Dear Annie: I make my living by helping people with computer issues, setting up, getting rid of malware, etc. I love helping clients and truly enjoy my profession. I do an excellent job for my customers and am completely devoted to customer satisfaction.
My problem lies with friends, neighbors, etc., who take advantage of my knowledge and expertise. It usually starts with a phone call or an email saying, “I just have a quick question.” These questions are not usually so quick, involving at least a half-hour and often many hours on the phone. When the problem is solved, they say “thanks” and hang up. Meanwhile, I have spent hours of my time that should have been billable.
I am looking for a professional but pleasant way to handle those who don’t offer to pay me. Should I say something upfront? I don’t mind helping when it actually is a quick question: under 10 minutes. I do it all the time and am happy to do so. But the rest of this is beginning to be a financial drain, and I really need your help.
-- Always Willing To Help
Dear Willing: You need to let people know the situation at the time they ask. Reply, “I’m happy to help, but it is only fair to tell you that I can give you 10 minutes for free, and after that, my time will have to be billed.” If you want to offer friends and family a special discount, say so. Some people will be upset regardless, but that cannot be helped. Those who are most likely to take advantage are the same ones who take umbrage when you don’t acquiesce.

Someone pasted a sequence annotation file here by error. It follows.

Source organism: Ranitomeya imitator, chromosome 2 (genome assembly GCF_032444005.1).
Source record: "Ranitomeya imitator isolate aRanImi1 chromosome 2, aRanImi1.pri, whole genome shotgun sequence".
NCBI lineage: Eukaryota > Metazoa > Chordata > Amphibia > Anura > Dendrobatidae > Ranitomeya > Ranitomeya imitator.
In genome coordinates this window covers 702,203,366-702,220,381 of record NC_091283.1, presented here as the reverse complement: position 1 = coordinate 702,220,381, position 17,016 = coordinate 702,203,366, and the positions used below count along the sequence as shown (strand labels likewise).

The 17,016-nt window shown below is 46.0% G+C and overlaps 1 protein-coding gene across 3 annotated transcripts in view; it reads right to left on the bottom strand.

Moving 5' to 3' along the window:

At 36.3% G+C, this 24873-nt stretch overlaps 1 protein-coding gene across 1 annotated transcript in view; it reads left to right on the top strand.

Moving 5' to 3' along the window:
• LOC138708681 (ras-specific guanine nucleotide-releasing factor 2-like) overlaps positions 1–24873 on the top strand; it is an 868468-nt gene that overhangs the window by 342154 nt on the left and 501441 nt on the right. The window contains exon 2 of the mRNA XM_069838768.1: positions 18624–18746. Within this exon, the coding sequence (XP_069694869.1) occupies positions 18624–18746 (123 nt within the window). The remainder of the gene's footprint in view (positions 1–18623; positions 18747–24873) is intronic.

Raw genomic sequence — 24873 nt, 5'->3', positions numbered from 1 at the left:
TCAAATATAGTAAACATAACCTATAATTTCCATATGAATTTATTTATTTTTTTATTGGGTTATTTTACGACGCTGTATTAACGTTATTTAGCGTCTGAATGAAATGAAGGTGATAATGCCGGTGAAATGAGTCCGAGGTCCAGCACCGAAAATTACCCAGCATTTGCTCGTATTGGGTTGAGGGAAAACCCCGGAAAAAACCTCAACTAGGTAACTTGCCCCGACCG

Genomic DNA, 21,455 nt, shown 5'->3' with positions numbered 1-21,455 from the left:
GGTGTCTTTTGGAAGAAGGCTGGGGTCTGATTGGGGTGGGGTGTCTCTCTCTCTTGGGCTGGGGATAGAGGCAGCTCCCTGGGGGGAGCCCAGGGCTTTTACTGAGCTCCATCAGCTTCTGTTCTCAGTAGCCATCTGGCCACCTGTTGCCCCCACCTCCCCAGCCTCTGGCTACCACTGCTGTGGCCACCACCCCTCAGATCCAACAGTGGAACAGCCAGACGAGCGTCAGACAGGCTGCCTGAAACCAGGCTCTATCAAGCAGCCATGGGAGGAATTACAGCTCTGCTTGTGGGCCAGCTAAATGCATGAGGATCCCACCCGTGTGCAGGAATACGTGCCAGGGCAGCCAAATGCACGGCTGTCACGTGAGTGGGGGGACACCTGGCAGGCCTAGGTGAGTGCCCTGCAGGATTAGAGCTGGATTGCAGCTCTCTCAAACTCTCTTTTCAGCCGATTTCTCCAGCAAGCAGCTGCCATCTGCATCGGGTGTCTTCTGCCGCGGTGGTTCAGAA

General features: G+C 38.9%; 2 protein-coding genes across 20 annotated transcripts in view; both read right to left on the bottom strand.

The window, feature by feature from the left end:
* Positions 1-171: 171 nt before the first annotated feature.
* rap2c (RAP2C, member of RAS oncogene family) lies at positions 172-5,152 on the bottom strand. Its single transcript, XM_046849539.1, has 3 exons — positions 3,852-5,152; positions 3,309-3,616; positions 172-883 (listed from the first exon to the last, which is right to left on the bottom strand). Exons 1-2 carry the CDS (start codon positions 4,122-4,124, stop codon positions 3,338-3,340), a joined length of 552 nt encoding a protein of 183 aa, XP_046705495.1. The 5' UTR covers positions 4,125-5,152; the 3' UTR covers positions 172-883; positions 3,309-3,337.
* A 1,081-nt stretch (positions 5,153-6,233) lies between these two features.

Dear Annie: I have a valued, dear friend whom I really admire and enjoy talking with. However, he truly needs breath fresheners. Having a conversation with him is such a turnoff that I sometimes avoid him.
I know he reads your column every day. I’ve thought of hanging a bottle of Scope on his door but would hate to be caught. What should I do? This is becoming a serious problem.
-- A Friend Who Needs an Assist
Dear Friend: When issues such as bad breath or body odor occur with good friends or close family, it is a kindness to tell them. Yes, it is difficult and can be embarrassing, but consider the alternative — you are allowing others to avoid or insult someone you care about.
Take your friend aside privately. Ask whether he’s seen his dentist or physician lately. Tell him that breath odors are often the result of physical or dental problems that can be resolved and you thought he’d want to know. Then move on to another subject.
Dear Annie: “Feeling Exploited” was upset that a couple he invited for lunch ordered appetizers without first checking with the hosts to see whether it was OK. When my husband and I invite a couple to go out for dinner, we always tell them to order first. We don’t expect them to feel they can’t have appetizers if we are not. Why would you invite someone out and then expect them to feel nervous about what they are ordering? If you can’t afford to take them out for a proper dinner, invite them to your home.
-- Not Cheap
Dear Not Cheap: You are generous, although we suspect you might feel differently if you invited someone who ordered a $300 bottle of wine. It is incumbent upon guests to behave considerately. While good hosts should suggest appetizers, guests should not assume it is OK when they are not paying the bill.
Annie’s Snippet for Patriot Day (credit author James K. Feibleman): That some good can be derived from every event is a better proposition than that everything happens for the best, which it assuredly does not.
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